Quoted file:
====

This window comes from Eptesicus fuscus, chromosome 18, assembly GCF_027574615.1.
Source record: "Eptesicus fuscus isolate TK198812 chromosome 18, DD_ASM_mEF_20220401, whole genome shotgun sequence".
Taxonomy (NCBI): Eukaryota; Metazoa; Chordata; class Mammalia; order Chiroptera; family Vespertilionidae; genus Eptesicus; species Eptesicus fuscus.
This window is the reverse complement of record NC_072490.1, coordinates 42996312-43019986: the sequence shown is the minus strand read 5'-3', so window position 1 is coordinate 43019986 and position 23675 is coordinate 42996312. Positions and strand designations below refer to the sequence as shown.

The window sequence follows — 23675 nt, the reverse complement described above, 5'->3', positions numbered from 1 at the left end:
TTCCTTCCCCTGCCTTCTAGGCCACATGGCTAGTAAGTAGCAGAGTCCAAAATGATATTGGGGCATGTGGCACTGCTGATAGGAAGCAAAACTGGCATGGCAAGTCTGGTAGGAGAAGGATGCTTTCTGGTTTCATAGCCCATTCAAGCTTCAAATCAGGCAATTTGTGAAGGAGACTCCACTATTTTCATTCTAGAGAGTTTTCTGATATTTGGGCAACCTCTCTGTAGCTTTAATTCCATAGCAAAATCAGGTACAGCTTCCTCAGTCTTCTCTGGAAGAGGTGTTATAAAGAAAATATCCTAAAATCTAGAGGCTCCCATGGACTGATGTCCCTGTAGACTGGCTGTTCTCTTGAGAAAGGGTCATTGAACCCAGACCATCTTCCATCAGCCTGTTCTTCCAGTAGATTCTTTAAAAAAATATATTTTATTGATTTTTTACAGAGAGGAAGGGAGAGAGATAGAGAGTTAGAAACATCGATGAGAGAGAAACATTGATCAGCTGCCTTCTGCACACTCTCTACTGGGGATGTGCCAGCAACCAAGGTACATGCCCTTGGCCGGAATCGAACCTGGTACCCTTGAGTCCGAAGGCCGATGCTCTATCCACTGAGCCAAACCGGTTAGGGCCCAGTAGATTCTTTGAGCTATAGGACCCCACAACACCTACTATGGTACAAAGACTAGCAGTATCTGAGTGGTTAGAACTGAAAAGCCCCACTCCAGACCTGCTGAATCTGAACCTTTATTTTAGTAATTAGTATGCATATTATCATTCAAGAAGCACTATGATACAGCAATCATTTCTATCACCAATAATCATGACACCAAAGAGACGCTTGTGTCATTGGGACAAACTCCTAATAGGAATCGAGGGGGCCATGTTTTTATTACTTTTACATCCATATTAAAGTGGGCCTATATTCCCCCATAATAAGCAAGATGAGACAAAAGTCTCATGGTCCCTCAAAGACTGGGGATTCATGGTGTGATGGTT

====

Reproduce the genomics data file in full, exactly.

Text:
This window comes from Eptesicus fuscus, chromosome 18, assembly GCF_027574615.1.
Source record: "Eptesicus fuscus isolate TK198812 chromosome 18, DD_ASM_mEF_20220401, whole genome shotgun sequence".
Taxonomy (NCBI): Eukaryota; Metazoa; Chordata; class Mammalia; order Chiroptera; family Vespertilionidae; genus Eptesicus; species Eptesicus fuscus.
This window is the reverse complement of record NC_072490.1, coordinates 42996312-43019986: the sequence shown is the minus strand read 5'-3', so window position 1 is coordinate 43019986 and position 23675 is coordinate 42996312. Positions and strand designations below refer to the sequence as shown.

The window sequence follows — 23675 nt, the reverse complement described above, 5'->3', positions numbered from 1 at the left end:
TTCCTTCCCCTGCCTTCTAGGCCACATGGCTAGTAAGTAGCAGAGTCCAAAATGATATTGGGGCATGTGGCACTGCTGATAGGAAGCAAAACTGGCATGGCAAGTCTGGTAGGAGAAGGATGCTTTCTGGTTTCATAGCCCATTCAAGCTTCAAATCAGGCAATTTGTGAAGGAGACTCCACTATTTTCATTCTAGAGAGTTTTCTGATATTTGGGCAACCTCTCTGTAGCTTTAATTCCATAGCAAAATCAGGTACAGCTTCCTCAGTCTTCTCTGGAAGAGGTGTTATAAAGAAAATATCCTAAAATCTAGAGGCTCCCATGGACTGATGTCCCTGTAGACTGGCTGTTCTCTTGAGAAAGGGTCATTGAACCCAGACCATCTTCCATCAGCCTGTTCTTCCAGTAGATTCTTTAAAAAAATATATTTTATTGATTTTTTACAGAGAGGAAGGGAGAGAGATAGAGAGTTAGAAACATCGATGAGAGAGAAACATTGATCAGCTGCCTTCTGCACACTCTCTACTGGGGATGTGCCAGCAACCAAGGTACATGCCCTTGGCCGGAATCGAACCTGGTACCCTTGAGTCCGAAGGCCGATGCTCTATCCACTGAGCCAAACCGGTTAGGGCCCAGTAGATTCTTTGAGCTATAGGACCCCACAACACCTACTATGGTACAAAGACTAGCAGTATCTGAGTGGTTAGAACTGAAAAGCCCCACTCCAGACCTGCTGAATCTGAACCTTTATTTTAGTAATTAGTATGCATATTATCATTCAAGAAGCACTATGATACAGCAATCATTTCTATCACCAATAATCATGACACCAAAGAGACGCTTGTGTCATTGGGACAAACTCCTAATAGGAATCGAGGGGGCCATGTTTTTATTACTTTTACATCCATATTAAAGTGGGCCTATATTCCCCCATAATAAGCAAGATGAGACAAAAGTCTCATGGTCCCTCAAAGACTGGGGATTCATGGTGTGATGGTT